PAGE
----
Good news on vaccine allocation and COVID-19 trends, plus an update on new mutations

OHA responds to President Biden’s vaccine eligibility announcement

At a news conference on March 12, Oregon Health Authority (OHA) Director Patrick Allen addressed President Biden’s March 11 exciting announcement directing states to open vaccine eligibility to all adults by May 1.

“We appreciate the administration’s commitment to delivering enough vaccine to meet the President’s goal,” he said. Allen wants Oregonians to know:

  • Oregon is ready: Oregon’s vaccinators have the capacity to double the current average number of doses administered per day, which is about 24,000 today.
  • Oregon is on track with our current eligibility timelines, which we set based on our current allocations. We’ve been clear we want to advance our timelines, and we can move them up, if we receive enough doses from the federal government.
  • But we need to know when more vaccine will arrive in Oregon before we can tell a frontline worker or anyone else that we’re adjusting our timelines. Therefore, until we get more clarity, we need to keep our current timelines in place. We will provide updates as we learn more.

Oregon’s recent COVID-19 trends

At the press conference, State Epidemiologist Dr. Dean Sidelinger reported on Oregon’s general trend of declining daily COVID-19 cases, hospitalizations and the percent of positive test results.

  • Just 10 weeks ago – as 2021 began – our seven-day rolling average of new cases was 1,149. As of yesterday, the seven-day rolling average was 295, a 74% decline.
  • For the week from March 1 through March 7, OHA reported 1,729 cases, a 35% decrease from the previous week.
  • COVID-19 hospitalizations are also trending dramatically lower. On Jan. 2, OHA reported 466 COVID-19 patients in our hospitals. On March 11, there were 121, a 74% decline.
  • For the first week of March, we reported the lowest weekly total of COVID-19 patients in five months.
  • The percentage of positive tests has also dropped – to 2.8%, which is the lowest since our change to a test-based testing method in mid-November.
  • COVID-19 associated deaths have also fallen from their peaks in December.
  • A month before the March 12 conference, 27 of Oregon’s 36 counties were classified as extreme or high risk from spread of COVID-19. Today there are 11, and only two are considered at extreme risk. This means 25 counties are at moderate or lower risk.

“All of this is really encouraging news,” Dr. Sidelinger said. “It’s a testament to our collective efforts to control the spread of the virus. And I say thank you Oregonians.”

On March 12, an updated COVID-19 forecast was released as well. You can learn more in the daily news release.

Learning more about mutations

Though there was a lot of encouraging news at the March 12 conference, we were reminded to stay vigilant: COVID-19 has not been eliminated in Oregon.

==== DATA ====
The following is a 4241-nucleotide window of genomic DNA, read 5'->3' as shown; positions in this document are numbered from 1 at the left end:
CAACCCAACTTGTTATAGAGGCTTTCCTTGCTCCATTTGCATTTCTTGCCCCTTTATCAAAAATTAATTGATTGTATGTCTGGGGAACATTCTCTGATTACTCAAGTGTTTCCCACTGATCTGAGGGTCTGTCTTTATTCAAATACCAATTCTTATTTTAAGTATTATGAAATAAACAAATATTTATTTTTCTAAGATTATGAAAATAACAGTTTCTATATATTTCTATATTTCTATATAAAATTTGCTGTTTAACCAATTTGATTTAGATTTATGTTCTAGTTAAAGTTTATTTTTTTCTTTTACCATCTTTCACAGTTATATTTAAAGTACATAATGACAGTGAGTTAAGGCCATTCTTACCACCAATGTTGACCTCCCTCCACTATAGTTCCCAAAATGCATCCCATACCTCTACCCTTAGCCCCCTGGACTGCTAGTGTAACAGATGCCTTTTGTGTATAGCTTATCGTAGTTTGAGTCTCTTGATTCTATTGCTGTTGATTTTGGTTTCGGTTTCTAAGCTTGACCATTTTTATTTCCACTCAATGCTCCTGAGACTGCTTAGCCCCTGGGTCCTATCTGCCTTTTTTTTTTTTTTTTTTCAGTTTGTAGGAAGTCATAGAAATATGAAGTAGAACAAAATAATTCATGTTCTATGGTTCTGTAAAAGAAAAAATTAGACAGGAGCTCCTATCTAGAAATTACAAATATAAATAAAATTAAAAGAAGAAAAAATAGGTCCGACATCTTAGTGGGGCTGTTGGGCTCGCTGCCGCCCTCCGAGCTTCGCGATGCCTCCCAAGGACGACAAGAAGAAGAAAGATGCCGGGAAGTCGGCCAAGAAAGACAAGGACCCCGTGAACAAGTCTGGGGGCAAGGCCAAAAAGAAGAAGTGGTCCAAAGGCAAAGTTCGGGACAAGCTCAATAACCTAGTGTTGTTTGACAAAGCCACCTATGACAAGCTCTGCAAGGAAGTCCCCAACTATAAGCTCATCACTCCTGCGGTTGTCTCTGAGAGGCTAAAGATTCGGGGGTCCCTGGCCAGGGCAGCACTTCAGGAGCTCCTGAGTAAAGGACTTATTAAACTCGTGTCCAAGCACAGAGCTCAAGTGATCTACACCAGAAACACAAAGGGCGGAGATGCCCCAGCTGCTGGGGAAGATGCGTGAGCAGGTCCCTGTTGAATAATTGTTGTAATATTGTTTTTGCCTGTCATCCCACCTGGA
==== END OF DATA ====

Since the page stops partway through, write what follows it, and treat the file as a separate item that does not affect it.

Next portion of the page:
Dr. Renee Edwards, the chief medical officer for OHSU Health, discussed COVID-19 variants.

She noted that, in early March, two concerning variants – those prevalent in Brazil and California – were found from COVID-19 test samples taken in Douglas and Lane Counties. In the second week of March, researchers at the Oregon SARS-CoV-2 Genome Sequencing Center at OHSU had detected a novel virus variant, never before detected in the United States, right here in our own backyard. This variant contains characteristics of both the B.1.1.7 strain – that first found in the United Kingdom – and a newer virus mutation known as E484K – or “Eek” – that is currently circulating in both Brazil and South Africa.

So, what does this all mean? There is still a lot to learn about how these new variants may impact Oregonians. More investigation is necessary to better understand how prevalent they are here, if they increase severity of illness or whether they may infect a vaccinated person.

However, we do know that viruses like SARS-CoV-2, the virus that causes COVID-19, constantly change. It is a common part of a virus’ life cycle, which is why are we hearing of so many variants. This also means that we will continue to see new mutations and variants emerge through the rest of the pandemic.

Dr. Edwards reminded us that not all virus mutations are troublesome. While some may become more persistent or contagious, others may not affect disease severity or how fast they spread.

This is why it is important that we continue to identify, monitor and report any signs of new virus variants that may result in Oregon, or across the globe.

Edwards also had some good news to share: “We are encouraged that the currently available COVID-19 vaccines appear to be effective in preventing severe illness and death in virus variants of concern, including those here in Oregon.”

You can see a recording of the press conference in English or Spanish.

This article first appeared in the March 12, 2021 issue of Oregon Coronavirus Update.